Rex Hobart and the Misery Boys Your Favorite Fool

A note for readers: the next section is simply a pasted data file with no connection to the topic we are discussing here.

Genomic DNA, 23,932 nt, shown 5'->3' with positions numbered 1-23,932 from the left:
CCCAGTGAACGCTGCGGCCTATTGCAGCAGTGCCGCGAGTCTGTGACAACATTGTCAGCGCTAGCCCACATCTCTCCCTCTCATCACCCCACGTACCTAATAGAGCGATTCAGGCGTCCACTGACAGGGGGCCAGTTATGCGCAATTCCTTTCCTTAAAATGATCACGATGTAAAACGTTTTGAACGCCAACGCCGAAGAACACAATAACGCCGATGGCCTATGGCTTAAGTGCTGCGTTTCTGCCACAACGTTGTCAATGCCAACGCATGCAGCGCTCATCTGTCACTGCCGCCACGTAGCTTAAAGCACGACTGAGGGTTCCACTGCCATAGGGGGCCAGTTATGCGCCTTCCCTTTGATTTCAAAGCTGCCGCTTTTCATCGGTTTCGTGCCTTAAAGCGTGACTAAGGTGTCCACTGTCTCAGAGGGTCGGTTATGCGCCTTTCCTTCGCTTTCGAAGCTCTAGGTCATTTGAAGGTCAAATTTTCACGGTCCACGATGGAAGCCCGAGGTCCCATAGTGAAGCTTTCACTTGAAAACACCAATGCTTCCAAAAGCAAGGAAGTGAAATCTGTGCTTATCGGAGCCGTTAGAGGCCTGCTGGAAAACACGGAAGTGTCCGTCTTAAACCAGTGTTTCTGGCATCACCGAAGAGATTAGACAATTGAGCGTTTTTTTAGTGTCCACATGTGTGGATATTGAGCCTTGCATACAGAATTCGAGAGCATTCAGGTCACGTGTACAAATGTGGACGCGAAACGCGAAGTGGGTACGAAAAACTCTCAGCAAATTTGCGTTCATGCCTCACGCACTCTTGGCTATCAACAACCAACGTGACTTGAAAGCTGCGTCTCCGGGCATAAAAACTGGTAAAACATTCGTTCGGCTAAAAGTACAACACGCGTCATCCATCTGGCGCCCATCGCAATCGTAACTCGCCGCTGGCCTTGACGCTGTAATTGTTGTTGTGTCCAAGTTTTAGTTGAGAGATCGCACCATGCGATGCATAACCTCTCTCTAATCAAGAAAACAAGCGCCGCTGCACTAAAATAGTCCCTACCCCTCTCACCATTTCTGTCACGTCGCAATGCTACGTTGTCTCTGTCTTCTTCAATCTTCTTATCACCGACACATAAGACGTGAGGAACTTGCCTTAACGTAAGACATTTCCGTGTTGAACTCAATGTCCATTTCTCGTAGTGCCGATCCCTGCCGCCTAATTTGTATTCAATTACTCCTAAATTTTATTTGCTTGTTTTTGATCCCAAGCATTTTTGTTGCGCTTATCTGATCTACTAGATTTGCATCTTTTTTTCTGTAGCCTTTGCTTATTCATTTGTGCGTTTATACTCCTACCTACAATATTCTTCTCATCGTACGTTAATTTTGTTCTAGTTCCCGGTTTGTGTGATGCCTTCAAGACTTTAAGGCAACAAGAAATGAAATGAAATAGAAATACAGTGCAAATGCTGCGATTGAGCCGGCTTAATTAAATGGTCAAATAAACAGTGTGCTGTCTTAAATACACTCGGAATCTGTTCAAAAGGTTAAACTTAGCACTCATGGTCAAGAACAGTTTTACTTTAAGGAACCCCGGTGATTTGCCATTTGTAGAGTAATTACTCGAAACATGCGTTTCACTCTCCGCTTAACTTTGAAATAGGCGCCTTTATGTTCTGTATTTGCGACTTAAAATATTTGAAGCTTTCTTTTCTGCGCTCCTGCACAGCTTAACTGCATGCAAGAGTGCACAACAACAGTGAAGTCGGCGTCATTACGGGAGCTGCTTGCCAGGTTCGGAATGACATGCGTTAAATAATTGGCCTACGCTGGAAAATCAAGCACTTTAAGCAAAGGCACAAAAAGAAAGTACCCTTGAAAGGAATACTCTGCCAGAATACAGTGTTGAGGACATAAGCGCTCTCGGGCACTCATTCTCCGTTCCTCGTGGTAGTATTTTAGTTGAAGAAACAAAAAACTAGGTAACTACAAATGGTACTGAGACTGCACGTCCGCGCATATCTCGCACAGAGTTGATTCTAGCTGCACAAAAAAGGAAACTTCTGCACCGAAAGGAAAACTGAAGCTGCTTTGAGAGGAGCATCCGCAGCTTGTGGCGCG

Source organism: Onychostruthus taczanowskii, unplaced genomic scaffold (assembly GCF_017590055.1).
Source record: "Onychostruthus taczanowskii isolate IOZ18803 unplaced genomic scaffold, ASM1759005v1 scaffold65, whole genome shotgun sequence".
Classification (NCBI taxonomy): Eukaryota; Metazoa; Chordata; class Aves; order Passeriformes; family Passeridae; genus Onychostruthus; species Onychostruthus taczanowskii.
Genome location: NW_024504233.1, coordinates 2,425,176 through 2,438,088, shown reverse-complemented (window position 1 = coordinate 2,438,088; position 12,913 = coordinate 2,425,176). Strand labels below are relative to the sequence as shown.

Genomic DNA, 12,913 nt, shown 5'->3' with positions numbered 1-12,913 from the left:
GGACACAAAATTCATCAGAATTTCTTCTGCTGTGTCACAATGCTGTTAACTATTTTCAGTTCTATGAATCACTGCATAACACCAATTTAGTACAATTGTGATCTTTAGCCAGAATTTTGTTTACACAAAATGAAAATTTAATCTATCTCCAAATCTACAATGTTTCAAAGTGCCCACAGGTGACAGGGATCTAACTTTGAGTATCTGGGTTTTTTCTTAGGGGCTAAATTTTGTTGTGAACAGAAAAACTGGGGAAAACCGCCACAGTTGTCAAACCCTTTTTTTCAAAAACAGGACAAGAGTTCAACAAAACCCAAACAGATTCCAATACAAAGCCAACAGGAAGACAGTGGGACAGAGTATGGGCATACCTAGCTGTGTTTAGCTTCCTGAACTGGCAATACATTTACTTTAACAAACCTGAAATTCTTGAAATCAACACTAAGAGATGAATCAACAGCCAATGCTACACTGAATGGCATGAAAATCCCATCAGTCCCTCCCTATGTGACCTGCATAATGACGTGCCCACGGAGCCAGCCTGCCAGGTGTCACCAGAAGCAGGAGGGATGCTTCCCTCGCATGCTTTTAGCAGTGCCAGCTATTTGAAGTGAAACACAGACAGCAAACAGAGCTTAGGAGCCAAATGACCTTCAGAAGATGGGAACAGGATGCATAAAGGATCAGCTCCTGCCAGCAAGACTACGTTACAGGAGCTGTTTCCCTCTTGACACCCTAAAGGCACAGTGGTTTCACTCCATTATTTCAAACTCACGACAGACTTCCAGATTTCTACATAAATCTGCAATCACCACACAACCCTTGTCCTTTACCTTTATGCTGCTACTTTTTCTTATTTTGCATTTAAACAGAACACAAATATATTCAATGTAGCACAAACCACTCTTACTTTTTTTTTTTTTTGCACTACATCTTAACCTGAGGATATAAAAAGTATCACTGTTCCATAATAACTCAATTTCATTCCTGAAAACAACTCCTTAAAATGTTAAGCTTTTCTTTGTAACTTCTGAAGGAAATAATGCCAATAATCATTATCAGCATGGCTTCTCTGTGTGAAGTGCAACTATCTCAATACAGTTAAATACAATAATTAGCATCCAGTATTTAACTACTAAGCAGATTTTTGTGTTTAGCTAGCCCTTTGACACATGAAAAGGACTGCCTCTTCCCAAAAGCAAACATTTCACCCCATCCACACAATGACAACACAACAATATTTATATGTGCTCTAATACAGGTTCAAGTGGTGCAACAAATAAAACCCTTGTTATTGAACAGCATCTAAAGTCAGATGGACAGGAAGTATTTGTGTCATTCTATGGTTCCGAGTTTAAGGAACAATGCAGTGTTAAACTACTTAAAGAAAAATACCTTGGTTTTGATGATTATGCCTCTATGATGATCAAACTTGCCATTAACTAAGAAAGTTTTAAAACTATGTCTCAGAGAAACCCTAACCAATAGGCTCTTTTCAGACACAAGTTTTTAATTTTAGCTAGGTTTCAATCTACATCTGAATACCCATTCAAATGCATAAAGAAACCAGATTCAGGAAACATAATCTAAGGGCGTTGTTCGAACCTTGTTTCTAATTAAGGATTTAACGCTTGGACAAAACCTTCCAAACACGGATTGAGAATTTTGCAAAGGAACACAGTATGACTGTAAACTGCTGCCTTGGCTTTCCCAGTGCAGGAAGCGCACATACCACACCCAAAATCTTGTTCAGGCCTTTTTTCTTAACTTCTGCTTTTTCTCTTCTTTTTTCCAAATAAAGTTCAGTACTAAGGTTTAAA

The wind blows only dust across the abandoned street; so few venture down here that there is no garbage left behind. All the buildings are dark, with dim streetlights casting a mere ghostly presence of what thrived before. Just as you are about to give up hope, a lonely playbill flutters against your boot. A barely audible hum in the air catches your ear and you follow it, looking at the paper in your hand for clues. The sound grows louder as you approach a hauntingly lit alley. Behind the only door in the dirty brick wall are sounds that belie the death stench of the street. Is something alive and well or is this yet another mask for a corpse long dead? Through the neon lit smoky haze, you see the room is crowded with souls who, like you, found their way to this beery oasis. The hum, now a clear twang, yields original tales of hear and now, not resurrected spirits dying to be put to rest. Rex Hobart and the Misery Boys know what they do well. Their third record, Your Favorite Fool, feels good on your ears and easy on your soul. Kelly Hogan glances over her shoulder with Hobart as a nod to the road they tread, with the George Jones and Tammy Wynette song "Golden Ring.” Life breathes in the body once thought soulless. All that glittered may be sold, but unadorned country music is still real. (Bloodshot)